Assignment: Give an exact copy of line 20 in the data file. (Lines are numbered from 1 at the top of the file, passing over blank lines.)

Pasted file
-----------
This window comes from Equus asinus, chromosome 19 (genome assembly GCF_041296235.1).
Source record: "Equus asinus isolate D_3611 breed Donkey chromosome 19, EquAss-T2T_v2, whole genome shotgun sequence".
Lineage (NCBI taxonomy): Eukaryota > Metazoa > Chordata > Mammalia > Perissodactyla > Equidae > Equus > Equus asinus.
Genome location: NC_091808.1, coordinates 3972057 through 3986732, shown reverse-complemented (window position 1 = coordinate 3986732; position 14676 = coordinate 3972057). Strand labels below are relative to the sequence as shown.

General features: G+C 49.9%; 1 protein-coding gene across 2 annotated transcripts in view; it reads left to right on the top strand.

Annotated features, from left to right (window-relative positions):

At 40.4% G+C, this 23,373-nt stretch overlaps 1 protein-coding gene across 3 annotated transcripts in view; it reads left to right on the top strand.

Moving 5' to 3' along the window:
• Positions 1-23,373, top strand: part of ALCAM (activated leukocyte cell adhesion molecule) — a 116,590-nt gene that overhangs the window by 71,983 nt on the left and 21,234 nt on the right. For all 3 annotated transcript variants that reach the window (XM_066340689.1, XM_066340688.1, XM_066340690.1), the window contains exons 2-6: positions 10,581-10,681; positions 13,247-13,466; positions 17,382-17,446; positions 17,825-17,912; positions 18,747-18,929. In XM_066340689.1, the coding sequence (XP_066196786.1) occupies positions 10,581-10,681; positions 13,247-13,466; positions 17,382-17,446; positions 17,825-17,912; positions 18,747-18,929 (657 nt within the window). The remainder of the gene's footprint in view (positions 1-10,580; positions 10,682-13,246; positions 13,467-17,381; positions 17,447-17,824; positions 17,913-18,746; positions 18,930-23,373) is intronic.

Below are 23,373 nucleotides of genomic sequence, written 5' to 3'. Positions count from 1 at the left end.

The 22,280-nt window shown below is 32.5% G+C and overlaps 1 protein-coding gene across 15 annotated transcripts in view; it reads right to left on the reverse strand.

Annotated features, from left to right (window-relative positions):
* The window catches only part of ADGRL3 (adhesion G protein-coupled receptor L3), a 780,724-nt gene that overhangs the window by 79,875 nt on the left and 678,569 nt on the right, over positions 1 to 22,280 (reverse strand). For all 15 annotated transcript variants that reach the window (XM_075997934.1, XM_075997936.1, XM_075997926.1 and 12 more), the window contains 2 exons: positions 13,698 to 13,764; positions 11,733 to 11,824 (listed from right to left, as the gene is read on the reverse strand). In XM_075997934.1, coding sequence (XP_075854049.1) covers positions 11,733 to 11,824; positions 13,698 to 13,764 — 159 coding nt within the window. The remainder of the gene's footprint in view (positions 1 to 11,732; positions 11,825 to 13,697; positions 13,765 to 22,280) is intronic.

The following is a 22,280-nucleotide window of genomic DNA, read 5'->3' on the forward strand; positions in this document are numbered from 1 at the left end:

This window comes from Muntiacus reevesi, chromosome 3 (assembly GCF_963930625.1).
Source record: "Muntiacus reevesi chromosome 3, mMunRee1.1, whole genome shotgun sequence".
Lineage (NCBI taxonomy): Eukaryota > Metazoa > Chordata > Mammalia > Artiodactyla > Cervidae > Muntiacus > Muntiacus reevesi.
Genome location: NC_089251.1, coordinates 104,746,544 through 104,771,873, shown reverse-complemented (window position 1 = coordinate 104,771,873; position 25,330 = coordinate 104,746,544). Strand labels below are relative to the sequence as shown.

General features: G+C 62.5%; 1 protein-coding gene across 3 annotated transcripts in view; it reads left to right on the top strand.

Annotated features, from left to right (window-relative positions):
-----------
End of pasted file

Annotated features, from left to right (window-relative positions):